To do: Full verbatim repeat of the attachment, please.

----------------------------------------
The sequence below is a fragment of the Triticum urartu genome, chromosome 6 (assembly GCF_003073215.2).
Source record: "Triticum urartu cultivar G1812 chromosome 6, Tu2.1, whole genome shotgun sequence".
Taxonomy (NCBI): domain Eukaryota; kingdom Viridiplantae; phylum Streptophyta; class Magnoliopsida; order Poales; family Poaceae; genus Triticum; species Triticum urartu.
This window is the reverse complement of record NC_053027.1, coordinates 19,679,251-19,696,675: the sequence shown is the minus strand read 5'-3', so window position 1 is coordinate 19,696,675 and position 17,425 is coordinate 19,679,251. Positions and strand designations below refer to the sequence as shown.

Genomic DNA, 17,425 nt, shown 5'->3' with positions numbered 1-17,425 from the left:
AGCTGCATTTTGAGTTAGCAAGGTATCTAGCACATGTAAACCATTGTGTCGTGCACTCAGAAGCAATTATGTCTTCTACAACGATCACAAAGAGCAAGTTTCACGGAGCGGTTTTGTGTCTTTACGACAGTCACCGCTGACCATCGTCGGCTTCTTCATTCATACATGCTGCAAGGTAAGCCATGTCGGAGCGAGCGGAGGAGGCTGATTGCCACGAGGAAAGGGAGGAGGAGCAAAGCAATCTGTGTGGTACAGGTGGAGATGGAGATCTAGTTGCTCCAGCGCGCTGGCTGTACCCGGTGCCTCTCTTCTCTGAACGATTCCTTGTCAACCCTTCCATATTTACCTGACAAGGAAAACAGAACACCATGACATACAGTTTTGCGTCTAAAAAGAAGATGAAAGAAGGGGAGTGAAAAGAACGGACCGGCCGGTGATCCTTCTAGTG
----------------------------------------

The sequence below is a fragment of the Triticum urartu genome, chromosome 6 (assembly GCF_003073215.2).
Source record: "Triticum urartu cultivar G1812 chromosome 6, Tu2.1, whole genome shotgun sequence".
Taxonomy (NCBI): domain Eukaryota; kingdom Viridiplantae; phylum Streptophyta; class Magnoliopsida; order Poales; family Poaceae; genus Triticum; species Triticum urartu.
This window is the reverse complement of record NC_053027.1, coordinates 19,679,251-19,696,675: the sequence shown is the minus strand read 5'-3', so window position 1 is coordinate 19,696,675 and position 17,425 is coordinate 19,679,251. Positions and strand designations below refer to the sequence as shown.

Genomic DNA, 17,425 nt, shown 5'->3' with positions numbered 1-17,425 from the left:
AGCTGCATTTTGAGTTAGCAAGGTATCTAGCACATGTAAACCATTGTGTCGTGCACTCAGAAGCAATTATGTCTTCTACAACGATCACAAAGAGCAAGTTTCACGGAGCGGTTTTGTGTCTTTACGACAGTCACCGCTGACCATCGTCGGCTTCTTCATTCATACATGCTGCAAGGTAAGCCATGTCGGAGCGAGCGGAGGAGGCTGATTGCCACGAGGAAAGGGAGGAGGAGCAAAGCAATCTGTGTGGTACAGGTGGAGATGGAGATCTAGTTGCTCCAGCGCGCTGGCTGTACCCGGTGCCTCTCTTCTCTGAACGATTCCTTGTCAACCCTTCCATATTTACCTGACAAGGAAAACAGAACACCATGACATACAGTTTTGCGTCTAAAAAGAAGATGAAAGAAGGGGAGTGAAAAGAACGGACCGGCCGGTGATCCTTCTAGTG